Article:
The term ostomy originates from the Latin word stoma, meaning “opening” or “origin,” and from the Greek word stomat, meaning “mouth.” Historically it is unclear when and how the first ostomies were created, although evidence suggests that the earliest use of fecal diversion was probably related to traumatic fecal fistulas. The first mention of stomas in the surgical literature is by Littre in the early eighteenth century, yet stomas did not become part of surgical practice until decades later, with the creation of ventral and lumbar colostomies for the treatment of imperforate anus and obstructing cancers.
Ileostomies have their origins in the late nineteenth century, when they were used as a means of managing ulcerative colitis. Although the ileostomy was potentially life saving in the treatment of advanced disease, it was soon discovered that the same principles of maturation that were applied to colostomies could not be applied to ileostomies. Early ileostomies that were left to mature spontaneously caused significant morbidity and mortality as a result of serositis, with subsequent development of strictures of the stoma and fluid and electrolyte losses. This constellation of symptoms later became known as “ileostomy dysfunction.” The work of Turnbull and Brooke in the early 1950s was instrumental in resolving these complications. The key was recognition of the causal role of serositis; the cure was to cover the serosa, either with a skin graft (Turnbull) or primary eversion of the bowel (Brooke). The Brooke technique continues to be the standard technique for the creation of ileostomies.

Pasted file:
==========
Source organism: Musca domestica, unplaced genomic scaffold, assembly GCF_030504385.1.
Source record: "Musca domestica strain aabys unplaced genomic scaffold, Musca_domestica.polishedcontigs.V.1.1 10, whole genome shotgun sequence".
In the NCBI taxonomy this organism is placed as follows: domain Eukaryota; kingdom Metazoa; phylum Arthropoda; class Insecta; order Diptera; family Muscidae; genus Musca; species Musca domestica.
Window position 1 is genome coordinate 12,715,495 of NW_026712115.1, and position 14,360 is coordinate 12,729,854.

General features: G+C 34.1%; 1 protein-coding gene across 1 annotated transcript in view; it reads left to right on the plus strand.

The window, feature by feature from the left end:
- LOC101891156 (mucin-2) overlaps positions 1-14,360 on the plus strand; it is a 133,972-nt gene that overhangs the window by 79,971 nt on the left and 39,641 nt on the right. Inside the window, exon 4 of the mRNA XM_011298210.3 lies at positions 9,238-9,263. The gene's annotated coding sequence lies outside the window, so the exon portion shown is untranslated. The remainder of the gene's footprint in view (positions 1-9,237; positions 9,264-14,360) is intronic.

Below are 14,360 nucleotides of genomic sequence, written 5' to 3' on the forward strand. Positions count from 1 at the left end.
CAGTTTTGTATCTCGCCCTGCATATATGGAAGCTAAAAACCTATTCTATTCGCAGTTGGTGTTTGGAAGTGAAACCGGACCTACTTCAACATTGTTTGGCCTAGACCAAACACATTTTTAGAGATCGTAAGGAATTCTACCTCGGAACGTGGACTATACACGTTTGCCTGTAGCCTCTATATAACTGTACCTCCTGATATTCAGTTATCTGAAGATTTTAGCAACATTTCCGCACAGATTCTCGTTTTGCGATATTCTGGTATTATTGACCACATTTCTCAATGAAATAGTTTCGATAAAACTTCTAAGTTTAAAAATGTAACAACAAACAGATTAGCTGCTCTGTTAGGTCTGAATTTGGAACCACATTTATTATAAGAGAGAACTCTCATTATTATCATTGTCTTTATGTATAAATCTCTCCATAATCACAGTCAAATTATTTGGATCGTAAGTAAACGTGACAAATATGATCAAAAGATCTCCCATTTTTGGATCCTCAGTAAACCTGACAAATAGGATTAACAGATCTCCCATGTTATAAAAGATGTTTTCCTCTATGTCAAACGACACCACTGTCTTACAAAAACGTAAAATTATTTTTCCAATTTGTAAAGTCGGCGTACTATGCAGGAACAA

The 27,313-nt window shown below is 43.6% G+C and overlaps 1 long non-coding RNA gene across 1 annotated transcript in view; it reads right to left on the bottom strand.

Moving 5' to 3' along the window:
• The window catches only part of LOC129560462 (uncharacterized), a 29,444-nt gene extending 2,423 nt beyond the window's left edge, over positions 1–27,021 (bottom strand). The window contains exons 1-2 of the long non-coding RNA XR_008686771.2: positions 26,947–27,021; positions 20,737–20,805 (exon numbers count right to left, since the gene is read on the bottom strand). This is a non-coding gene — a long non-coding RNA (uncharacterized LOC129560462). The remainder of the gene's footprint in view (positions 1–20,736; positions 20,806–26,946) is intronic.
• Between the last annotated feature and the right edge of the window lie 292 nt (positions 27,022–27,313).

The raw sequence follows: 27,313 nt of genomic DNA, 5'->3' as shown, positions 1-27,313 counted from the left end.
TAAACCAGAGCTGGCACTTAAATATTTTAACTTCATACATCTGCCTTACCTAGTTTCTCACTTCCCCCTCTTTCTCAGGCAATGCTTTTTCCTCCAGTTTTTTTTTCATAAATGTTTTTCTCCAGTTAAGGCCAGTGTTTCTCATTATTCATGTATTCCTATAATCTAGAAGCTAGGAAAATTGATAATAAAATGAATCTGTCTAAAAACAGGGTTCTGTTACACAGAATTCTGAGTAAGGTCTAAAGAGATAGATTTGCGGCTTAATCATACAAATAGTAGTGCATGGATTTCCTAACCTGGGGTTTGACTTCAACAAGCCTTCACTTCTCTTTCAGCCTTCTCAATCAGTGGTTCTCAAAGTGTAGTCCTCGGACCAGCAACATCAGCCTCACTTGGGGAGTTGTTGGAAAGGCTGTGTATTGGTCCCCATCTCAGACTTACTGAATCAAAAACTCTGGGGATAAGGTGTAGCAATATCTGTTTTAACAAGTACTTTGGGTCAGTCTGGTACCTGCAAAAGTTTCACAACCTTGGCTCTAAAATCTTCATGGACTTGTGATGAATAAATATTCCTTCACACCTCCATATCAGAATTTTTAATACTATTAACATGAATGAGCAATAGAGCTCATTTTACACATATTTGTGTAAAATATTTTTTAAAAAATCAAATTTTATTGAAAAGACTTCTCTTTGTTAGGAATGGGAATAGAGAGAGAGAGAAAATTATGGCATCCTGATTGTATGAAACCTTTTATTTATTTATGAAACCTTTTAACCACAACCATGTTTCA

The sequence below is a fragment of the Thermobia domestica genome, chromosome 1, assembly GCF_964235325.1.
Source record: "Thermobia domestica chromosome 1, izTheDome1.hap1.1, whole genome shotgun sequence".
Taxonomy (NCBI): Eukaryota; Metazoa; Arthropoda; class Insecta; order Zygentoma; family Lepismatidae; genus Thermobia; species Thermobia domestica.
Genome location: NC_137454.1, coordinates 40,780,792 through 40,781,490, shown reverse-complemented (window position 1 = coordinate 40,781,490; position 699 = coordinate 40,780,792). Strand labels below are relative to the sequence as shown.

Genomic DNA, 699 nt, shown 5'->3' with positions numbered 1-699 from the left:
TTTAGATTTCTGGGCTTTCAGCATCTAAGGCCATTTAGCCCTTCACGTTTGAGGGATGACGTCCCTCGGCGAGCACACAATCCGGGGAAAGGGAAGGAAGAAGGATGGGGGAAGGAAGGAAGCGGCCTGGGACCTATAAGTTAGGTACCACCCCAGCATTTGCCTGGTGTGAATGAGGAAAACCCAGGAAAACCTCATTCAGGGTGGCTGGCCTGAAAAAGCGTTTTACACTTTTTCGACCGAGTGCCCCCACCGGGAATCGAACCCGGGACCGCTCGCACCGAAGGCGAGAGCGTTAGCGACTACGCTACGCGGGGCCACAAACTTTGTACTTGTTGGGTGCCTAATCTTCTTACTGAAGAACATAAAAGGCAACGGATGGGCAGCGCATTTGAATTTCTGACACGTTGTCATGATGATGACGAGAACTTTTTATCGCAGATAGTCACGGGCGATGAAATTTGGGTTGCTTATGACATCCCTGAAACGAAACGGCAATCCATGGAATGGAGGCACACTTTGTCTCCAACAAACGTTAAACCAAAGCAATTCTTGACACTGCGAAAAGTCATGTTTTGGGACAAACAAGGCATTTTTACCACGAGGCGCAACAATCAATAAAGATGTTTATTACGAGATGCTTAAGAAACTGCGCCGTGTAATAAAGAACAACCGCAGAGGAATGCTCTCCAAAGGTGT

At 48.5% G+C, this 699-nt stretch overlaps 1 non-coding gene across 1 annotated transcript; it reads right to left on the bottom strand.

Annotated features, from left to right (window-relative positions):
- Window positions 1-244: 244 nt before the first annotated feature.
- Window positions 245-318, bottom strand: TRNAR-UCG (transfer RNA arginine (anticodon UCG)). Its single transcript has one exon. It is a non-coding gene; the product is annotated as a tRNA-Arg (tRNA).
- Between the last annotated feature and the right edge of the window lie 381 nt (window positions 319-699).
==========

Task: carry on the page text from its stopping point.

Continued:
In addition to the many clinicians who have greatly contributed to the development of ostomy surgery and care over the years, enterostomal therapists have contributed hugely to the field. The first school of enterostomal therapists was established in 1961 as a collaboration between Turnbull and one of his former patients, Mrs. Norma Gill. Seven wound, ostomy, and continence nursing accredited programs currently exist throughout the United States, and their contributions to the care of patients with stomas and the management of ostomy complications are invaluable.
The temptation exists for surgeons to regard stoma construction as part of wound closure, which may mean that it is performed by residents. In reality, stoma construction is an important determinant of outcome because an improperly constructed stoma can lead to unnecessary inconvenience, stress, and financial expenditures for the patient. Although ostomy complications are relatively common, in most cases, further surgery is not required for correction. This chapter describes important principles in minimizing the incidence of ostomy complications and covers the specific complications themselves.
Prevention of ostomy complications starts before they are created. Complications are less frequent when stomas are performed electively (37%) than in an emergency (55%). This difference can be explained not only by the difficulties posed by an emergency operation, such as peritonitis/contamination and a dilated bowel, but also by the lack of appropriate preoperative planning. Despite the indication for the stoma or the type of stoma, certain basic steps in the process should always be followed.
Preoperative Discussion and Consent
Appropriate informed consent and preoperative education is very important. As with any procedure, a full discussion of risks and benefits should be undertaken preoperatively. This step is especially important for ostomy surgery because of the psychological hurdles involved. Many resources are available to patients through the American College of Surgeons and the United Ostomy Associations of America.